James Alder Fine Art
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Charles Napier Hemy (1841-1917)

Charles Napier Hemy was a British painter best known for his marine paintings and his two paintings in the Tate collections. He was born to a musical family at Newcastle-Upon-Tyne and his two brothers, Thomas and Bernard, were also painters, though Thomas is said to be the most artistically distinguished of the three. The Hemy family are known to have briefly emigrated to Australia, returning to England in the middle of the 1850s, Thomas Hemy helping to man the ship on the return journey. On arriving back to Northumberland, Hemy decided to enter the priesthood, but his love of the sea soon led him to give up this intention. He became an apprentice on a collier brig and followed this life quite happily until aged 19, when he again decided to enter the priesthood, entering a monastery on Newcastle where he learned to draw and paint. At the end of this period he resolved to become a professional artist. He trained in the Government School of Design, Newcastle, under William Bell Scott, followed by the Antwerp Academy and the studio of Baron Leys. He returned to London in the 1870s and in 1881 moved to Falmouth in Cornwall. He painted figure and landscapes, but is best known for his marine works and spent almost as much time afloat as ashore in his studio, an adapted boat. The Vandervelde, which, like its successor the Vandermeer, was named after a great Dutch painter, sank in a winter storm but with an affectionate sentiment Hemy recovered and made part of the wreck into a studio/summer-house in the garden of his villa, Churchfield. Elected an Associate of the Royal Academy in 1898 and an Academician in 1910, he was also honoured as an Associate of the Royal Society of Painters in Water Colours in 1890 and became a member in 1897. His paintings are signed 'C N Hemy' or 'C N H'.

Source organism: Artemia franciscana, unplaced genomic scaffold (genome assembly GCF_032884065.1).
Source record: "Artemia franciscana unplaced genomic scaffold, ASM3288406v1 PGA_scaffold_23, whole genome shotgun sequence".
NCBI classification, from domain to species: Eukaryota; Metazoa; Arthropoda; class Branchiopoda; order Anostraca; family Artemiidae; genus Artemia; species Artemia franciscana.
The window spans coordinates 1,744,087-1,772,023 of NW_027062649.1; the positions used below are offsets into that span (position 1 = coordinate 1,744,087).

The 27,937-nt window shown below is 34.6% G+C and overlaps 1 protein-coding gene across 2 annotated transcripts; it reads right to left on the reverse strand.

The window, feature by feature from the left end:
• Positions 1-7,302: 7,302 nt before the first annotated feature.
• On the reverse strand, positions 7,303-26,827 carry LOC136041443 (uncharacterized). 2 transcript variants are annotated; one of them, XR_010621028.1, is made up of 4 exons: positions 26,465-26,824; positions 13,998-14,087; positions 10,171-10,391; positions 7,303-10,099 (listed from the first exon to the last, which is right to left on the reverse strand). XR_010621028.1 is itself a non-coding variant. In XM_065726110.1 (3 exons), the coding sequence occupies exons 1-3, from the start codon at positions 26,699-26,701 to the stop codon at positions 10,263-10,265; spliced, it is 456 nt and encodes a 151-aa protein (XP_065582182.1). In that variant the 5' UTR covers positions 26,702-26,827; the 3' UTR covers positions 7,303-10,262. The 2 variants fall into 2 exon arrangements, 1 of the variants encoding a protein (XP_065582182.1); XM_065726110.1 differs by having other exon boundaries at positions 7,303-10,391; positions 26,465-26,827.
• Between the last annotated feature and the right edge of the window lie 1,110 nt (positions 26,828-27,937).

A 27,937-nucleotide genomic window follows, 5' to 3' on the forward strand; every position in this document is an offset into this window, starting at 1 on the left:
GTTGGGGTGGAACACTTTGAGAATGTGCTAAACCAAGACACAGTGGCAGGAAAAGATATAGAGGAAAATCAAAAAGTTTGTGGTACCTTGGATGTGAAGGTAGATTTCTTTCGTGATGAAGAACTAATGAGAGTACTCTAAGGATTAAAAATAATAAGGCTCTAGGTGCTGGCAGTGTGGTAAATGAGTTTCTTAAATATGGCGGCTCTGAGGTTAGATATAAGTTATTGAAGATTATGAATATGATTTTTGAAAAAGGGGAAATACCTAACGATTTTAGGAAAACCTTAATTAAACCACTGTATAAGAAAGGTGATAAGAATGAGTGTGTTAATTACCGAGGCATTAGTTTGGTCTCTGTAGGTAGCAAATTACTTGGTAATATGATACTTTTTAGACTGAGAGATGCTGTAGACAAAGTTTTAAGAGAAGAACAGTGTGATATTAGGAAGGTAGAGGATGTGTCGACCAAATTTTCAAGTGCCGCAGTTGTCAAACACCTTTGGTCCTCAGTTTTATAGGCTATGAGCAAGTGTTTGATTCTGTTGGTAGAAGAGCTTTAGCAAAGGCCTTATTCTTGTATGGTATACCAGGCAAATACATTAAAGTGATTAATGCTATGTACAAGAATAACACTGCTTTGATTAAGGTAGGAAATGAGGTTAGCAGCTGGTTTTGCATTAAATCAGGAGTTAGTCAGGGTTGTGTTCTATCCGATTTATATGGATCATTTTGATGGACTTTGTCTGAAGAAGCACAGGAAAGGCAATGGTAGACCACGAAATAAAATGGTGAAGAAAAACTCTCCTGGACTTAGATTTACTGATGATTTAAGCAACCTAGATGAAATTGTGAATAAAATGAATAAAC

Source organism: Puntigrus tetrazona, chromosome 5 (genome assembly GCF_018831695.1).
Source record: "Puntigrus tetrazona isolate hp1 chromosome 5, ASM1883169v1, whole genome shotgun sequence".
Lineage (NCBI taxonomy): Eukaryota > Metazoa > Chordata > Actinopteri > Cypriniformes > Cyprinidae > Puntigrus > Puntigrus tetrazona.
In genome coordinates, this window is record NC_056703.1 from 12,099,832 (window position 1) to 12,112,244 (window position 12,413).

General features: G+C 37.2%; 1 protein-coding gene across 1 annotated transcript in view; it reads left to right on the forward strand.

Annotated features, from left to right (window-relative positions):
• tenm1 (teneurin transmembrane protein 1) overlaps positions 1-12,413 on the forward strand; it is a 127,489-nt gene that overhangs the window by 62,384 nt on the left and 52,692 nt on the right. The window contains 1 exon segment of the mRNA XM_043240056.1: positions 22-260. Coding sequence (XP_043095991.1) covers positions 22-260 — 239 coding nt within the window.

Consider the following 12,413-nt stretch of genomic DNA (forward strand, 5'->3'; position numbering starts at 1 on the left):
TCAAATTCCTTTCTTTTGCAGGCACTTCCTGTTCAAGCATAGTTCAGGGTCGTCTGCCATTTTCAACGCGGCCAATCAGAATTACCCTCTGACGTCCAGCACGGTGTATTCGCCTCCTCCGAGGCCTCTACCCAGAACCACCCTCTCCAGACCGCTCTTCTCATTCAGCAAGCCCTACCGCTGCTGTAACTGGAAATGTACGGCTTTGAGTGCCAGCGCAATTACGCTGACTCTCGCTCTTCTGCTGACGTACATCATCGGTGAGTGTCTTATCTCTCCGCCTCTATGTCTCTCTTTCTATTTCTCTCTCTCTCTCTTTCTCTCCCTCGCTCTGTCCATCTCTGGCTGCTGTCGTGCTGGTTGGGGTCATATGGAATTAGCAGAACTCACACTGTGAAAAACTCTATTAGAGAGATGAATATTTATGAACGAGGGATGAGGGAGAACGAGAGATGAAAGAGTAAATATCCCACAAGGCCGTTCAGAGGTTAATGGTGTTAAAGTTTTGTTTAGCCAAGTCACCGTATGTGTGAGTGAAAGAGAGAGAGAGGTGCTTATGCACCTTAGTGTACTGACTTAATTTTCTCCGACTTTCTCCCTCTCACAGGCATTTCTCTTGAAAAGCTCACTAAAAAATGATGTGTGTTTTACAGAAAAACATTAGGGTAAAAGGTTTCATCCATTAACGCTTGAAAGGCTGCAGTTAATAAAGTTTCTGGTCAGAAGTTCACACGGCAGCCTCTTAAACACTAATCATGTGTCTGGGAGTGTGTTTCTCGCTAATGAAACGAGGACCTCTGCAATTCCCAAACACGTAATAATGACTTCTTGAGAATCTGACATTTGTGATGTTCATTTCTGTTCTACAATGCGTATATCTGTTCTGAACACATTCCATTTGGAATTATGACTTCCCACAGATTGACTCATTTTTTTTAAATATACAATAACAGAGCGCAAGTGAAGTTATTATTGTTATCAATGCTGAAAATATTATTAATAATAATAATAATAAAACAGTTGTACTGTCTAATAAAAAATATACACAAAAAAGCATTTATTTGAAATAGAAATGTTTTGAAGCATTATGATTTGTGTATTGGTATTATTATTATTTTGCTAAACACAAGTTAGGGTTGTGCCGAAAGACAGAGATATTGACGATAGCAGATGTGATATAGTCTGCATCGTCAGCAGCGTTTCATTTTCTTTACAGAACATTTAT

Paintings for sale by Charles Napier Hemy:

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